Passenger Flight Shot Down in Rebel Territory in Ukraine With 298 Aboard (Updated)

Your News Companion by Ben Mathis-Lilley
July 17 2014 12:00 PM

Passenger Flight Shot Down in Rebel Territory in Ukraine With 298 Aboard (Updated)

rtr3z2b5
Wreckage near Torez, Ukraine.

Photo by Maxim Zmeyev/Reuters

This is being updated as more information becomes available.

A Boeing 777 Malaysia Airlines passenger flight from Amsterdam to Kuala Lumpur, Malaysia, has crashed near the rebel-held city of Torez in the eastern Ukraine with 298 people aboard. United States officials, including Vice President Joe Biden, say the plane was shot down. A surface-to-air missile is thought to have been responsible, though it isn't yet known who fired it.

Advertisement

An individual in the Ukrainian interior ministry told multiple news outlets that rebels shot down the plane—flight MH17—at an altitude of more than 30,000 feet, but these details are unconfirmed. The president of Ukraine says the country's own armed forces are not responsible for the crash—specifically that they "did not take action against any airborne targets."

A Ukrainian military transport plane was shot down from a height of 21,000 feet in the same region on Monday, and a jet was shot down Wednesday. It isn't clear whether pro-Russia rebels or Russian forces proper were responsible for those attacks, which took place near the Russia-Ukraine border.

Malaysia Airlines says that it lost contact with the plane over Ukrainian airspace. Another one of the company's flights, MH370, disappeared in March and is presumed to have crashed.

For more, read Slate's Joshua Keating on the history of commercial airliners being mistakenly targeted and shot down by military forces.

Correction, July 17, 2014: This post initially misspelled Ukrainian.

Ben Mathis-Lilley edits the Slatest. Follow @Slatest on Twitter.

TODAY IN SLATE

Politics

The Democrats’ War at Home

How can the president’s party defend itself from the president’s foreign policy blunders?

Congress’ Public Shaming of the Secret Service Was Political Grandstanding at Its Best

Michigan’s Tradition of Football “Toughness” Needs to Go—Starting With Coach Hoke

A Plentiful, Renewable Resource That America Keeps Overlooking

Animal manure.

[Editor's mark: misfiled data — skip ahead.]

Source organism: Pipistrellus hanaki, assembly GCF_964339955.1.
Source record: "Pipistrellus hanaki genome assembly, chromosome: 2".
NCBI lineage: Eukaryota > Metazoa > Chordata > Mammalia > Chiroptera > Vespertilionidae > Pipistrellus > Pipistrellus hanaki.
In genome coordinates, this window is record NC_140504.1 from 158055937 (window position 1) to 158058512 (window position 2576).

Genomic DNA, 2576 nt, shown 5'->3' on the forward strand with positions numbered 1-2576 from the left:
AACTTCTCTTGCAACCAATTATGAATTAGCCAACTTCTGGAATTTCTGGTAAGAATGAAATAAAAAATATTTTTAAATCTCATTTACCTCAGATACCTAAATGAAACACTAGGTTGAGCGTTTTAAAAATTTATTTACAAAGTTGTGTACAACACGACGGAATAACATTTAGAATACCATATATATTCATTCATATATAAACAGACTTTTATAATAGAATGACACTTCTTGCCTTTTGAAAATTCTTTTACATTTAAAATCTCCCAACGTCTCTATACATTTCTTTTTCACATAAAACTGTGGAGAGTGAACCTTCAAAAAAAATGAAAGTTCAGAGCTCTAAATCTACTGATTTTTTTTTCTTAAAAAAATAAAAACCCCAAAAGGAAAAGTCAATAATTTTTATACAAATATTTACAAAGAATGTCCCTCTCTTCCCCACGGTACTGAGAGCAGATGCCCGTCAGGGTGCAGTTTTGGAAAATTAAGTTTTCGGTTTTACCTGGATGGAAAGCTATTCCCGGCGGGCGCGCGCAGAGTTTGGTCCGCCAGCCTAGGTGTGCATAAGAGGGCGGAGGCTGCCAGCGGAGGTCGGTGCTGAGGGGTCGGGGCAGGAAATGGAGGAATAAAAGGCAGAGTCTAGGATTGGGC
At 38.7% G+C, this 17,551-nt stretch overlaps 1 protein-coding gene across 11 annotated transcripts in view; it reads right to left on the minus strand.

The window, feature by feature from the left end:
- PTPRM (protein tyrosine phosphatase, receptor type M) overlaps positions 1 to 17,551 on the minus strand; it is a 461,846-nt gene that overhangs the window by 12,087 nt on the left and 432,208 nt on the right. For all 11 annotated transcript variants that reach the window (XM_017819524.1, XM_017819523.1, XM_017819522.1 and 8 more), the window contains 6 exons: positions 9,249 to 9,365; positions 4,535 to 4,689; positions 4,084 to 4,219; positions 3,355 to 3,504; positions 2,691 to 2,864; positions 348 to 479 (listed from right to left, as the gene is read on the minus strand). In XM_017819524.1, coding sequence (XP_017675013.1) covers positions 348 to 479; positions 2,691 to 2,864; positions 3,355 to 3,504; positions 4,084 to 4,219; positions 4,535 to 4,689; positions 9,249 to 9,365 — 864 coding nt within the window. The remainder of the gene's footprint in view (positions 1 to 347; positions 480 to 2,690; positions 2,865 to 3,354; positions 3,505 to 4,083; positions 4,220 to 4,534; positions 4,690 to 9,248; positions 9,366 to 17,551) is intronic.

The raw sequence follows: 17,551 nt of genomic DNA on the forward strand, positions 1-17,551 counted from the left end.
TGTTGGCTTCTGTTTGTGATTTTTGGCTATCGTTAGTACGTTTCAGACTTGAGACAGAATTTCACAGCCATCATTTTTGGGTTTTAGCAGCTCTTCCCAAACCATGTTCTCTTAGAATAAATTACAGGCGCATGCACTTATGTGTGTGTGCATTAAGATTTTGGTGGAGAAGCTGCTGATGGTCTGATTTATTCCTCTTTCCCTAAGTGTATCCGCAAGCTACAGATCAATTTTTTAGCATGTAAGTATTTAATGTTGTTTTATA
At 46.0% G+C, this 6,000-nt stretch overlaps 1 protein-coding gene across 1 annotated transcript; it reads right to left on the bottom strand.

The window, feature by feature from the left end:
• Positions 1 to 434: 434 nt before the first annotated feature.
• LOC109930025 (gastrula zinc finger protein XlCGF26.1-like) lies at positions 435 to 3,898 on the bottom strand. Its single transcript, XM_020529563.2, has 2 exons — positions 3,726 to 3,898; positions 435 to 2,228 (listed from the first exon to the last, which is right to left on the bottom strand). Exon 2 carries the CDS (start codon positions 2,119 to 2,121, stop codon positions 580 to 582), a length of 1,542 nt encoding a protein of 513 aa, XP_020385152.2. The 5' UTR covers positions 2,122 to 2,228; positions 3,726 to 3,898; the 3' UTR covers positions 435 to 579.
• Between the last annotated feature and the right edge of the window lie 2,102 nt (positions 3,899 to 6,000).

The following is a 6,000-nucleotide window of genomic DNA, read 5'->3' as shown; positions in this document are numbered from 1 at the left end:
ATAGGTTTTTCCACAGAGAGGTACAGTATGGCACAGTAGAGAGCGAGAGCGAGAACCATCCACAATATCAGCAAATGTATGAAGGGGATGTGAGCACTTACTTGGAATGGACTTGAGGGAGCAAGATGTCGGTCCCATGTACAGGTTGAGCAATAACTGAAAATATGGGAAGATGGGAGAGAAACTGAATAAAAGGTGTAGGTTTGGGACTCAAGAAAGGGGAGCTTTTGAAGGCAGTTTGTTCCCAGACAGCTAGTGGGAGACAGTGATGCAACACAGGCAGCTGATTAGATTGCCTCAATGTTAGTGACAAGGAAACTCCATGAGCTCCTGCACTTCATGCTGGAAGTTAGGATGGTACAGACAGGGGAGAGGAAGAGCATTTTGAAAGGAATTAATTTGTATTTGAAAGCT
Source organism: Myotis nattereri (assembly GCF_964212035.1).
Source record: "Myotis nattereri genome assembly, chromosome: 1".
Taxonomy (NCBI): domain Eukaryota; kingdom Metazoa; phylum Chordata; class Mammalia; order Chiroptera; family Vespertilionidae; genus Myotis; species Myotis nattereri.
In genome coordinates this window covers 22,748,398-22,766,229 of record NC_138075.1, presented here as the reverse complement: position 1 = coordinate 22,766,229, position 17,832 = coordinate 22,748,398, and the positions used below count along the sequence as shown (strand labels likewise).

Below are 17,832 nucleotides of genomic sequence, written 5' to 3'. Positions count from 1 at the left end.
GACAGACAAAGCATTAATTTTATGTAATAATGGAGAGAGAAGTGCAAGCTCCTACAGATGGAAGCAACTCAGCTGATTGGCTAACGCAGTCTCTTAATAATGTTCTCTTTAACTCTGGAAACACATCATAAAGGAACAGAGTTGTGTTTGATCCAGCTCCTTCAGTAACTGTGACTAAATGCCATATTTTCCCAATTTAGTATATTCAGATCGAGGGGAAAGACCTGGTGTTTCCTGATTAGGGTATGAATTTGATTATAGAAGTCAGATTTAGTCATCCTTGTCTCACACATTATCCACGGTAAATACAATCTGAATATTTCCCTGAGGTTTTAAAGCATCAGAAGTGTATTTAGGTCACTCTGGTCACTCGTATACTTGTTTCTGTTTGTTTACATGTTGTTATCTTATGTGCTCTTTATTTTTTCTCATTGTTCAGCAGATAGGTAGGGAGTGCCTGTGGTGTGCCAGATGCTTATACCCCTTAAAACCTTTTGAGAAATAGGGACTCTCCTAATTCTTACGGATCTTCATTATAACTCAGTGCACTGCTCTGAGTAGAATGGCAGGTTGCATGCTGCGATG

Windows 8 Was So Bad That Microsoft Will Skip Straight to Windows 10

Politics

Cringing. Ducking. Mumbling.

How GOP candidates react whenever someone brings up reproductive rights or gay marriage.

Building a Better Workplace

You Deserve a Pre-cation

The smartest job perk you’ve never heard of.

Hasbro Is Cracking Down on Scrabble Players Who Turn Its Official Word List Into Popular Apps

The Ludicrous Claims You’ll Hear at This Company’s “Egg Freezing Parties”

  News & Politics
Politics
Sept. 30 2014 9:33 PM Political Theater With a Purpose Darrell Issa’s public shaming of the head of the Secret Service was congressional grandstanding at its best.
  Business
Moneybox
Oct. 1 2014 8:34 AM Going Private To undertake a massively ambitious energy project, you don’t need the government anymore.
  Life
The Eye
Oct. 1 2014 9:26 AM These Lego Masterpieces Capture the Fear and Humor of the “Dark” Side
  Double X
The XX Factor
Sept. 30 2014 12:34 PM Parents, Get Your Teenage Daughters the IUD
  Slate Plus
Behind the Scenes
Sept. 30 2014 3:21 PM Meet Jordan Weissmann Five questions with Slate’s senior business and economics correspondent.
  Arts
Brow Beat
Oct. 1 2014 8:46 AM The Vintage eBay Find I Wore to My Sentencing
  Technology
Future Tense
Oct. 1 2014 10:27 AM 3,000 French Scientists Are Marching to Demand More Research Funding
  Health & Science
Bad Astronomy
Oct. 1 2014 7:30 AM Say Hello to Our Quasi-Moon, 2014 OL339
  Sports
Sports Nut
Sept. 30 2014 5:54 PM Goodbye, Tough Guy It’s time for Michigan to fire its toughness-obsessed coach, Brady Hoke.